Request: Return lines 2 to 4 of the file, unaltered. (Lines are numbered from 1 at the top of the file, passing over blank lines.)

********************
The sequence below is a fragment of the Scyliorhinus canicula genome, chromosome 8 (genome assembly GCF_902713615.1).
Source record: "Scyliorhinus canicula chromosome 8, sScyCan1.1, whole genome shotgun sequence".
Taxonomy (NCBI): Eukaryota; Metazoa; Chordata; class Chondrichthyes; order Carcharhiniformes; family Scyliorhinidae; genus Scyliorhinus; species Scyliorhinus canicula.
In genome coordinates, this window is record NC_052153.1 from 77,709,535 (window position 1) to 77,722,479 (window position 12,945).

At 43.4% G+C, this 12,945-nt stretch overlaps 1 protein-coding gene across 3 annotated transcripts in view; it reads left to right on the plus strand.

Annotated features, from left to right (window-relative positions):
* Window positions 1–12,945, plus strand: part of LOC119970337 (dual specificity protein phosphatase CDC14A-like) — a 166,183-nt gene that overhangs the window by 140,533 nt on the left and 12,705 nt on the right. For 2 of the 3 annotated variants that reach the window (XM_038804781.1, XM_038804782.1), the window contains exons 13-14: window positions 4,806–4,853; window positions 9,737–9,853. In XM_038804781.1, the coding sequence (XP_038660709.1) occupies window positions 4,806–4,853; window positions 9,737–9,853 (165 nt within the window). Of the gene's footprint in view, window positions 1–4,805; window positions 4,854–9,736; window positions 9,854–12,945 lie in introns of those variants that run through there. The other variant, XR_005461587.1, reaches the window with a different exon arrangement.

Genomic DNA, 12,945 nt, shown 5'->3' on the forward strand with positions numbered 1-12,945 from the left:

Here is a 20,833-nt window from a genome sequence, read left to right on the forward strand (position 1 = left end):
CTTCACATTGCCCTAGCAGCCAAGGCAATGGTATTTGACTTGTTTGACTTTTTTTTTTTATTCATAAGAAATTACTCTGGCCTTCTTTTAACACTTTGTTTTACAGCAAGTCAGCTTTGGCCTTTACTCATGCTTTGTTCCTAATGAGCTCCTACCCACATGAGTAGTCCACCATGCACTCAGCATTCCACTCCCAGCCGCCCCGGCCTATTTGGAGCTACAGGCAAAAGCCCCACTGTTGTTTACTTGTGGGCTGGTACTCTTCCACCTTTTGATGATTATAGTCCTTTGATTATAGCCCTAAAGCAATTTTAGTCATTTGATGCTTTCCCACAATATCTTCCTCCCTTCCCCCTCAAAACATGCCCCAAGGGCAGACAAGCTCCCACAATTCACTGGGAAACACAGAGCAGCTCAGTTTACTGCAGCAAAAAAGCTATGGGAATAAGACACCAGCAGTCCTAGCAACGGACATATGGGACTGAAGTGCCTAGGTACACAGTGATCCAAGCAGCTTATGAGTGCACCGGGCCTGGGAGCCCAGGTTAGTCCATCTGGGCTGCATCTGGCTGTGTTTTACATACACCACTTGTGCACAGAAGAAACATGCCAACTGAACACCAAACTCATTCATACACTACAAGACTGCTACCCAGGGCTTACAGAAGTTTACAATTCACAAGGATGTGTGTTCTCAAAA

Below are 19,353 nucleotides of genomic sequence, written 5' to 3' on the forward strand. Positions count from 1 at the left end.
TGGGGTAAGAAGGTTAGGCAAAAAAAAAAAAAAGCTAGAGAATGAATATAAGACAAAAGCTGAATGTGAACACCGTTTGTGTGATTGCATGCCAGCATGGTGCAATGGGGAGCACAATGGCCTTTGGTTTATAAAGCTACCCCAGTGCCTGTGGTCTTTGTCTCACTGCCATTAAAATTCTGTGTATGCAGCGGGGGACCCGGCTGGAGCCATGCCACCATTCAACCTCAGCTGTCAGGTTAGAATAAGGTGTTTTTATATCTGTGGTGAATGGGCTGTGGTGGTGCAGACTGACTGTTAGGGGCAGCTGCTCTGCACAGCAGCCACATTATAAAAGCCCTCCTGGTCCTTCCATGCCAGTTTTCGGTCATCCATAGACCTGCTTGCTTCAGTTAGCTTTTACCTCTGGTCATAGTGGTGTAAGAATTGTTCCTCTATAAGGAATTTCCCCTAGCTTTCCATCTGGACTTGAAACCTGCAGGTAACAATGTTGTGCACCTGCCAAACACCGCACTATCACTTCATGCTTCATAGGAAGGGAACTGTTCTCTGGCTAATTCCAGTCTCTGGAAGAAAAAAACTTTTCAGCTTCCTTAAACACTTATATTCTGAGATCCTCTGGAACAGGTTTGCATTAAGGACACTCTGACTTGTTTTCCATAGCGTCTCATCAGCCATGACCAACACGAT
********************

Source record: "Scyliorhinus canicula chromosome 8, sScyCan1.1, whole genome shotgun sequence".
Taxonomy (NCBI): Eukaryota; Metazoa; Chordata; class Chondrichthyes; order Carcharhiniformes; family Scyliorhinidae; genus Scyliorhinus; species Scyliorhinus canicula.
In genome coordinates, this window is record NC_052153.1 from 77,709,535 (window position 1) to 77,722,479 (window position 12,945).